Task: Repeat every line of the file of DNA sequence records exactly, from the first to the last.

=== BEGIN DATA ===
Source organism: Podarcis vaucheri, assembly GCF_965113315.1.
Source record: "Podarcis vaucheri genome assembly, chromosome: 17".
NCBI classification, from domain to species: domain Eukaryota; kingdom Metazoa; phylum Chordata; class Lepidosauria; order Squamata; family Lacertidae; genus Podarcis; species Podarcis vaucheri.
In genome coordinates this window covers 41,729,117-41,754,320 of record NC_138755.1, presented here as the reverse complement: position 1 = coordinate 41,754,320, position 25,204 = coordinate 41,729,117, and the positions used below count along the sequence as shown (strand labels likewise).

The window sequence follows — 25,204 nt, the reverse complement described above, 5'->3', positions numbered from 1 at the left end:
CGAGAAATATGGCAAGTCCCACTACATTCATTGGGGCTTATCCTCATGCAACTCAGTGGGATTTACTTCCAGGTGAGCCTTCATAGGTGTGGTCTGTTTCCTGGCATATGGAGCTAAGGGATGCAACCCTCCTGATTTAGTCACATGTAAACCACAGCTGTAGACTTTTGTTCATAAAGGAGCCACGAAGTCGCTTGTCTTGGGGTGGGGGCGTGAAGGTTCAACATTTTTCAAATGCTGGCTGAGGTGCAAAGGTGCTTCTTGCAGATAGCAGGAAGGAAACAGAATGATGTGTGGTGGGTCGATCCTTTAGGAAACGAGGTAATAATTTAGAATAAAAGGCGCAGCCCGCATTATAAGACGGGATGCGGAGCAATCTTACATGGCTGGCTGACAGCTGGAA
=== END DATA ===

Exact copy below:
Source organism: Podarcis vaucheri, assembly GCF_965113315.1.
Source record: "Podarcis vaucheri genome assembly, chromosome: 17".
NCBI classification, from domain to species: domain Eukaryota; kingdom Metazoa; phylum Chordata; class Lepidosauria; order Squamata; family Lacertidae; genus Podarcis; species Podarcis vaucheri.
In genome coordinates this window covers 41,729,117-41,754,320 of record NC_138755.1, presented here as the reverse complement: position 1 = coordinate 41,754,320, position 25,204 = coordinate 41,729,117, and the positions used below count along the sequence as shown (strand labels likewise).

The window sequence follows — 25,204 nt, the reverse complement described above, 5'->3', positions numbered from 1 at the left end:
CGAGAAATATGGCAAGTCCCACTACATTCATTGGGGCTTATCCTCATGCAACTCAGTGGGATTTACTTCCAGGTGAGCCTTCATAGGTGTGGTCTGTTTCCTGGCATATGGAGCTAAGGGATGCAACCCTCCTGATTTAGTCACATGTAAACCACAGCTGTAGACTTTTGTTCATAAAGGAGCCACGAAGTCGCTTGTCTTGGGGTGGGGGCGTGAAGGTTCAACATTTTTCAAATGCTGGCTGAGGTGCAAAGGTGCTTCTTGCAGATAGCAGGAAGGAAACAGAATGATGTGTGGTGGGTCGATCCTTTAGGAAACGAGGTAATAATTTAGAATAAAAGGCGCAGCCCGCATTATAAGACGGGATGCGGAGCAATCTTACATGGCTGGCTGACAGCTGGAA